Produced by David Widger
THE LADY OF THE BARGE
AND OTHER STORIES
By W. W. Jacobs
A man came slowly over the old stone bridge, and averting his gaze from
the dark river with its silent craft, looked with some satisfaction
toward the feeble lights of the small town on the other side. He walked
with the painful, forced step of one who has already trudged far. His
worsted hose, where they were not darned, were in holes, and his coat and
knee-breeches were rusty with much wear, but he straightened himself as
he reached the end of the bridge and stepped out bravely to the taverns
which stood in a row facing the quay.
He passed the "Queen Anne"--a mere beershop--without pausing, and after a
glance apiece at the "Royal George" and the "Trusty Anchor," kept on his
way to where the "Golden Key" hung out a gilded emblem. It was the best
house in Riverstone, and patronized by the gentry, but he adjusted his
faded coat, and with a swaggering air entered and walked boldly into the
The room was empty, but a bright fire afforded a pleasant change to the
chill October air outside. He drew up a chair, and placing his feet on
the fender, exposed his tattered soles to the blaze, as a waiter who had
just seen him enter the room came and stood aggressively inside the door.
"Brandy and water," said the stranger; "hot."
"The coffee-room is for gentlemen staying in the house," said the waiter.
The stranger took his feet from the fender, and rising slowly, walked
toward him. He was a short man and thin, but there was something so
menacing in his attitude, and something so fearsome in his stony brown
eyes, that the other, despite his disgust for ill-dressed people, moved
"Brandy and water, hot," repeated the stranger; "and plenty of it. D'ye
The man turned slowly to depart.
"Stop!" said the other, imperiously. "What's the name of the landlord
"Mullet," said the fellow, sulkily.
"Send him to me," said the other, resuming his seat; "and hark you, my
friend, more civility, or 'twill be the worse for you."
He stirred the log on the fire with his foot until a shower of sparks
whirled up the chimney. The door opened, and the landlord, with the
waiter behind him, entered the room, but he still gazed placidly at the
"What do you want?" demanded the landlord, in a deep voice.
The stranger turned a little weazened yellow face and grinned at him
"Send that fat rascal of yours away," he said, slowly.
The landlord started at his voice and eyed him closely; then he signed to
the man to withdraw, and closing the door behind him, stood silently
watching his visitor.
"You didn't expect to see me, Rogers," said the latter.
"My name's Mullet," said the other, sternly. "What do you want?"
"Oh, Mullet?" said the other, in surprise. "I'm afraid I've made a
mistake, then. I thought you were my old shipmate, Captain Rogers. It's
a foolish mistake of mine, as I've no doubt Rogers was hanged years ago.
You never had a brother named Rogers, did you?"
"I say again, what do you want?" demanded the other, advancing upon him.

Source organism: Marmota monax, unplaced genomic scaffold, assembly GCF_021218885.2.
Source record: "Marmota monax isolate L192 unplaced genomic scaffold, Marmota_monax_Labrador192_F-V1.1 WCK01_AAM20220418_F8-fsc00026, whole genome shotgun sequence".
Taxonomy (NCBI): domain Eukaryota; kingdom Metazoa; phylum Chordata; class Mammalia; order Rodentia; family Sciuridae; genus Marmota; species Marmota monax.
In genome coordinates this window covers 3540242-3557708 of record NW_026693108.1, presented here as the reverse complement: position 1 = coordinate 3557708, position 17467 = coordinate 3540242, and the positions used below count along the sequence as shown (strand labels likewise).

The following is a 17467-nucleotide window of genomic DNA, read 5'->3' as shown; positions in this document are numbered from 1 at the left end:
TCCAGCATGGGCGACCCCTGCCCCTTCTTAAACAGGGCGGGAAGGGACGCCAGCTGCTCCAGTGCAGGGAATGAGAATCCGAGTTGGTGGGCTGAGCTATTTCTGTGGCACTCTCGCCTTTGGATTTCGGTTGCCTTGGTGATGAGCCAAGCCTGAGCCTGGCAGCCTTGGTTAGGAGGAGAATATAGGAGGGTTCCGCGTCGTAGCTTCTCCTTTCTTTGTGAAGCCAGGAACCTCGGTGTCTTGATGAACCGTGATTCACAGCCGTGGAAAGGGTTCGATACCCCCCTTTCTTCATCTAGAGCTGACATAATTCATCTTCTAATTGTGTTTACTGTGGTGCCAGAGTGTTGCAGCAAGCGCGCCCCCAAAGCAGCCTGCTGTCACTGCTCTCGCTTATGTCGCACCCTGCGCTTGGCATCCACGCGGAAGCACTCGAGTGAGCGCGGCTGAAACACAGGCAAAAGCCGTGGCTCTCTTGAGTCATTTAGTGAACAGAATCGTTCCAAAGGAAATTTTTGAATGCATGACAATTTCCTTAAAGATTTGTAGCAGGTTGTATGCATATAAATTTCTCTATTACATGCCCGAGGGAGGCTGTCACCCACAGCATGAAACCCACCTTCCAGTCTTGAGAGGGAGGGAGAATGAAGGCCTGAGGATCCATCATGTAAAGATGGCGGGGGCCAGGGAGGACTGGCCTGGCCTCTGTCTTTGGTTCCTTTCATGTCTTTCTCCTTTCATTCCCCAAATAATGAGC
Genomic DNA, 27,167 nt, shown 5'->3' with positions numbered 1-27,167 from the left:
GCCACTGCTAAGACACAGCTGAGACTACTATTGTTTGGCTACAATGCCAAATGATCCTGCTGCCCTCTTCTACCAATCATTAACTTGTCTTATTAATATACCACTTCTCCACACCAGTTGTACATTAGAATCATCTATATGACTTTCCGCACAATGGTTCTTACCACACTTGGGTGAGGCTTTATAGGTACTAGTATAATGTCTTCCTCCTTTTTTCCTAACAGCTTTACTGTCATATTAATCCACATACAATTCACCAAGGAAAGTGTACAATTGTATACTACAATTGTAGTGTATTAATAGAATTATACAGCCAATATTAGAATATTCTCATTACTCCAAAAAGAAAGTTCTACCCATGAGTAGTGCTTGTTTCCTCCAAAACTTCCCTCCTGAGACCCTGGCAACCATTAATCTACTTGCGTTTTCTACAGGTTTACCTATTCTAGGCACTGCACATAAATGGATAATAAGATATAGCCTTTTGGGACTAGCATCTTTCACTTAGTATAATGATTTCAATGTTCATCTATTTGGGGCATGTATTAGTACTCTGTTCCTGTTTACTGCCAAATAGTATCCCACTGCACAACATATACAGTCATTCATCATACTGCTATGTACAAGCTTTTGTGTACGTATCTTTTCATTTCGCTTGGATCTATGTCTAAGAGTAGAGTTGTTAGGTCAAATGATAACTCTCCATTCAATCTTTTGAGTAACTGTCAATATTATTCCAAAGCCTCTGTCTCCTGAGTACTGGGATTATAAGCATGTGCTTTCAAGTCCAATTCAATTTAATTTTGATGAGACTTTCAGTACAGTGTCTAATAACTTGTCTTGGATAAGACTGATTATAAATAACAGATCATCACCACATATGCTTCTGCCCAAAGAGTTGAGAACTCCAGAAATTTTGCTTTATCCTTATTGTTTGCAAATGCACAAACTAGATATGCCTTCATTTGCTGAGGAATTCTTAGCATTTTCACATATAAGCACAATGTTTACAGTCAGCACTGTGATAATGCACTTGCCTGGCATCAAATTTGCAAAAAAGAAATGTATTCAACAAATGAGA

"Since you're so good," said the other. "I want new clothes, food, and
lodging of the best, and my pockets filled with money."
"You had better go and look for all those things, then," said Mullet.
"You won't find them here."
"Ay!" said the other, rising. "Well, well--There was a hundred guineas
on the head of my old shipmate Rogers some fifteen years ago. I'll see
whether it has been earned yet."
"If I gave you a hundred guineas," said the innkeeper, repressing his
passion by a mighty effort, "you would not be satisfied."
"Reads like a book," said the stranger, in tones of pretended delight.
"What a man it is!"
He fell back as he spoke, and thrusting his hand into his pocket, drew
forth a long pistol as the innkeeper, a man of huge frame, edged toward
"Keep your distance," he said, in a sharp, quick voice.
The innkeeper, in no wise disturbed at the pistol, turned away calmly,
and ringing the bell, ordered some spirits. Then taking a chair, he
motioned to the other to do the same, and they sat in silence until the
staring waiter had left the room again. The stranger raised his glass.
"My old friend Captain Rogers," he said, solemnly, "and may he never get
"From what jail have you come?" inquired Mullet, sternly.
"'Pon my soul," said the other, "I have been in so many--looking for
Captain Rogers--that I almost forget the last, but I have just tramped
from London, two hundred and eighty odd miles, for the pleasure of seeing
your damned ugly figure-head again; and now I've found it, I'm going to
stay. Give me some money."
The innkeeper, without a word, drew a little gold and silver from his
pocket, and placing it on the table, pushed it toward him.
"Enough to go on with," said the other, pocketing it; "in future it is
halves. D'ye hear me? Halves! And I'll stay here and see I get it."
He sat back in his chair, and meeting the other's hatred with a gaze as
steady as his own, replaced his pistol.
"A nice snug harbor after our many voyages," he continued. "Shipmates we
were, shipmates we'll be; while Nick Gunn is alive you shall never want
for company. Lord! Do you remember the Dutch brig, and the fat
"I have forgotten it," said the other, still eyeing him steadfastly.
"I have forgotten many things. For fifteen years I have lived a decent,
honest life. Pray God for your own sinful soul, that the devil in me
does not wake again."
"Fifteen years is a long nap," said Gunn, carelessly; "what a godsend it
'll be for you to have me by you to remind you of old times! Why, you're
looking smug, man; the honest innkeeper to the life! Gad! who's the
[Illustration: GUNN PLACED A HAND, WHICH LACKED TWO FINGERS ON HIS BREAST
AND BOWED AGAIN.]
He rose and made a clumsy bow as a girl of eighteen, after a moment's